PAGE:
To confirm the protective anti-inflammatory effects of LL-IL-10 strain in vivo, a murine chronic low-dose inflammation model was used to mimic the relapsing character of the symptoms of micro-inflammation linked diseases such as IBS patients. Our results showed that our model of DNBS administration results in the absence of an active inflammation status in the colon of mice as it was demonstrated by the lack of macro and microscopic damages as well as of granulocytes infiltrate. The lack of systemic inflammation was also confirmed by measuring the Lcn-2 levels (an early inflammation maker in immune complex mediated inflammatory or autoimmune disorders) in serum samples.30,31 Interestingly, DNBS-treated mice showed gut low-grade inflammation as confirmed by analysis of the immune response. Indeed, colon and serum cytokine levels in DNBS-treated mice as well as CD4+ and CD8+ T-cells were modulated compared with the EtOH group. Strikingly, both lactococci strains were able to counterbalance cytokine levels, and only LL-IL10 T-cell levels. These results are in agreement with the observation of Smelt et al.28 who also found immunomodulation capacities of wild-type L. lactis, both in vitro and in vivo assays.
Experiments, with the paracellular tracer FITC-dextran demonstrate the presence of gut hypermeability in DNBS-inflamed mice. Treatment with both LL and LL-IL10 strains restored in vivo permeability measurements, suggesting that overall total permeability was improved with both bacteria. Increased permeability after reactivation was accompanied by a reduction in specific apical junction protein expression. In this context, LL and LL-IL10 treatment showed tendencies to restore the expression of the transmembrane proteins Occludin, E-cadherin, and Claudin 4. Moreover, specific-LL-IL10 tendencies were observed in the junctional adhesion molecule JAM/F11r and Zonula Occludens (ZO)-1 protein. Although, to our knowledge there is no study about L. lactis effect on gut permeability up to day, this result is in agreement with previous studies where a modulation of the expression of TJ proteins by probiotics has been observed.32,33 Furthermore, an extra positive effect was observed with the strain LL-IL10 confirming the interest of IL-10 and the selected carrier strain for our model.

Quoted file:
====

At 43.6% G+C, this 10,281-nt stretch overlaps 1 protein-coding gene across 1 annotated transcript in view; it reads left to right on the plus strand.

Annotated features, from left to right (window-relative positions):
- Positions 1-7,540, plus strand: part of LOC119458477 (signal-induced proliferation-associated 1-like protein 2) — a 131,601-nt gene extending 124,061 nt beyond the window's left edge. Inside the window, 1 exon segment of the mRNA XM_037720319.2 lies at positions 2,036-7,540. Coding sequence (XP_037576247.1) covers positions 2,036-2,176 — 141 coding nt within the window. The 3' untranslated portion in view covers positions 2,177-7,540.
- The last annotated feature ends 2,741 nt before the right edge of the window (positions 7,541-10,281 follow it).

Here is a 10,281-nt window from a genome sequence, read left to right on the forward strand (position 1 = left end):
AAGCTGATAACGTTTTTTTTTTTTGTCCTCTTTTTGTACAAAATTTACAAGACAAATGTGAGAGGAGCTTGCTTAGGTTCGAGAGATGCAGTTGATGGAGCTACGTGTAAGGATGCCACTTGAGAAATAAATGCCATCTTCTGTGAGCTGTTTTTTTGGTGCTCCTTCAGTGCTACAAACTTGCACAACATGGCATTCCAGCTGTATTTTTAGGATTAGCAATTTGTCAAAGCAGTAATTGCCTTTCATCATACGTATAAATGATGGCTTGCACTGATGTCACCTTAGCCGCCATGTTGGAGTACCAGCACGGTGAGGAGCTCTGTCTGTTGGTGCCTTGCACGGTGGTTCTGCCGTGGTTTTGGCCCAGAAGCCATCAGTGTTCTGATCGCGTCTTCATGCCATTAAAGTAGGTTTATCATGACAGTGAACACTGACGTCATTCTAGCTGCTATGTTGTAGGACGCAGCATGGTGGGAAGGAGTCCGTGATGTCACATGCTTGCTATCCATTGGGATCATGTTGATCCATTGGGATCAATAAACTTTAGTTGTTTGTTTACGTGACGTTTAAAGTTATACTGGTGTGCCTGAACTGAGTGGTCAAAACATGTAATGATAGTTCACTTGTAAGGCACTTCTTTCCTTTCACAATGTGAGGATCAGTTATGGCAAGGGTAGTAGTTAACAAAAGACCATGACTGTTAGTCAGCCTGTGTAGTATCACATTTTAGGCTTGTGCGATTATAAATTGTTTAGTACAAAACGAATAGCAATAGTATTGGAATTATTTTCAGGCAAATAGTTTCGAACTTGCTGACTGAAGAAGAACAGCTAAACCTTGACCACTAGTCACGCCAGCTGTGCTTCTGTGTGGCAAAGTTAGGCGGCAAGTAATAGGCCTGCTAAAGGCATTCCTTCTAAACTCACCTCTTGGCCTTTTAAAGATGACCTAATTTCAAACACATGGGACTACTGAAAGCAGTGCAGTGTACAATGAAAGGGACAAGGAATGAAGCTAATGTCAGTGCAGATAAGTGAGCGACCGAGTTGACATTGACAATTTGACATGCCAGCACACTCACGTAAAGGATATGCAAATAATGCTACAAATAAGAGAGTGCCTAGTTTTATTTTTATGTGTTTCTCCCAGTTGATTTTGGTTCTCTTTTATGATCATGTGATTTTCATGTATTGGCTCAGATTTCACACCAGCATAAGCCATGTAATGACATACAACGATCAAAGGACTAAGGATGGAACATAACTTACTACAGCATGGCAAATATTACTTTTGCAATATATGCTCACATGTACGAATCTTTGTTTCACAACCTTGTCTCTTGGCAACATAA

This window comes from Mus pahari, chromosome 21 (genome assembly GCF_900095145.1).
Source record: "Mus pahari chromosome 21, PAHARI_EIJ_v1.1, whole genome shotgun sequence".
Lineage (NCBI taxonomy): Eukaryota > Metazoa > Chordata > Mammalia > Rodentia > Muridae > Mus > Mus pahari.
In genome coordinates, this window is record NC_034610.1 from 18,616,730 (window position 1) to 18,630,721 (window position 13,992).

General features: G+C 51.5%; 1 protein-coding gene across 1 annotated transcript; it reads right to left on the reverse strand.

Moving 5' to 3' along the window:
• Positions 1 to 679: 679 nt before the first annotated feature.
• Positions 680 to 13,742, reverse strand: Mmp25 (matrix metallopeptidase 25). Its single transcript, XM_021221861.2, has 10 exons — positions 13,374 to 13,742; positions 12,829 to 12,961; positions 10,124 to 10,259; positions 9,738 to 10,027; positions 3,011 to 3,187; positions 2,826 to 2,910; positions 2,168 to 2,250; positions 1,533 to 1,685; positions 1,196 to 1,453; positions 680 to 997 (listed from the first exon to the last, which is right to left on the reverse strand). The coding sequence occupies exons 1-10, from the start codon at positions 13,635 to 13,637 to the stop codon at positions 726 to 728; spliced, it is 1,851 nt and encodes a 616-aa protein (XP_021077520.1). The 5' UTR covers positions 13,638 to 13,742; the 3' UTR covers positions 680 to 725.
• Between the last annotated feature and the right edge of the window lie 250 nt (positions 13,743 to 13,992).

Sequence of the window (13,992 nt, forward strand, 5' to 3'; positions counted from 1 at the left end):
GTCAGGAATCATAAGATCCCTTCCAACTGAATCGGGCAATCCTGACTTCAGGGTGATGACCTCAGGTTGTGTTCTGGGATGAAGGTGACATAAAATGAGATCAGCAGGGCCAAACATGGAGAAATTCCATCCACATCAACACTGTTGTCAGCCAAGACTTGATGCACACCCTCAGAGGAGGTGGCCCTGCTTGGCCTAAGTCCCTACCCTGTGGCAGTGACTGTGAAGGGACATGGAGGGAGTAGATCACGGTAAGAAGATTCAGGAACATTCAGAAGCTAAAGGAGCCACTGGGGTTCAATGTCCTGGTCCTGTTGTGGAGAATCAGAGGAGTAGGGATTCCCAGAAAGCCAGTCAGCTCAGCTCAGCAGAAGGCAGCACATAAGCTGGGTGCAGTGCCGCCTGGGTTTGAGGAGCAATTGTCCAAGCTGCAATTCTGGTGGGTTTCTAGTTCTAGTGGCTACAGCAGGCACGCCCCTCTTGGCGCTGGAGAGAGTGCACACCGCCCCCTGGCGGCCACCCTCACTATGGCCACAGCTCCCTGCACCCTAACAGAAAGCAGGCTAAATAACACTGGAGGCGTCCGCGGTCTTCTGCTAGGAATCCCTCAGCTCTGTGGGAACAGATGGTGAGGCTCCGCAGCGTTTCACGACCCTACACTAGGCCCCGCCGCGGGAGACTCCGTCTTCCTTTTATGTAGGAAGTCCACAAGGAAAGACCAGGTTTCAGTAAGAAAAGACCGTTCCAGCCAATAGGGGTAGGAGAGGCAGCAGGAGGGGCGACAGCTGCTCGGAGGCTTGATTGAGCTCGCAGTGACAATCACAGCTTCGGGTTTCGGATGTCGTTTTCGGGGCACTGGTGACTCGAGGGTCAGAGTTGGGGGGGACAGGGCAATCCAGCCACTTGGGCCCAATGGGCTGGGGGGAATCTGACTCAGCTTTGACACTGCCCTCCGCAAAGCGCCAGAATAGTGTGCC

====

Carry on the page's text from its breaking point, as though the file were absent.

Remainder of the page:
Administration of probiotic bacteria is a relatively new approach to improve immune homeostasis in order to maintain host health. Indeed, oral probiotic administration modulates both T-cell and dentritic cells distribution in spleen and mesenteric lymphoid nodes (MLN).28 In our model, where immune homeostasis is strongly perturbed and the intestinal barrier is compromised dysfunctional parameters may be also altered. For this reason, colonic levels of serotonin (5-HT) where determined. Serotonin initiates peristalsis, secretion, vasodilatation, and sensory signaling in the gut,34 it also activates immune cells to produce pro-inflammatory mediators35 being a link between inflammation and functional symptoms. 5-HT containing enterochromaffin cells (EC) release 5-HT,36 while serotonin selective reuptake transporter (SERT), expressed on intestinal enterocytes, terminates the action of 5-HT by eliminating it from the interstitial space.34 Our results demonstrated that colonic levels of 5-HT were increased in DNBS-challenged mice. This result agrees with previous studies that have found altered levels of this hormone in murine models of colitis induced by TriNitro-Benzene Sulfonic acid (TNBS),37 as DNBS-induce colitis in a similar way from that induced by TNBS in terms of macroscopic appearance, histological appearance, and degree of granulocytes infiltration.38,39
In conclusion, in this study we have demonstrated the beneficial effects of a recombinant strain of L. lactis secreting and delivering in situ (eg. colon) IL-10 cytokine under a stress-inducible system, SICE, in a new chronic model characterized by 2 episodes of DNBS-challenge. We also demonstrated the beneficial effects of the carrier strain by its-self. In this sense, some specific effects were observed in term of TJ proteins, cytokine, and T-cells and an overall improvement has been detected for almost all the parameters tested. Besides, the use of a controlled system for locally delivery of therapeutic molecules was validated since no systemic side-effects were observed in mice after administration of recombinant L. lactis expressing IL-10 using SICE system. Finally, the use of an IL-10-producing strain to treat inflammation mediated colitis20,23,27 has been extended to a micro-inflammation status, suggesting the possible role of this type of therapy in patients suffering from a functional disorder linked to a micro-inflammation such as IBS. However, although this study is a first proof-of-concept on the use of modified microorganisms to treat a subset of IBS, more studies should be performed (such as the use of non-disseminable L. lactis strains)19 before considering this type of treatment as a feasible therapy to be tested in humans.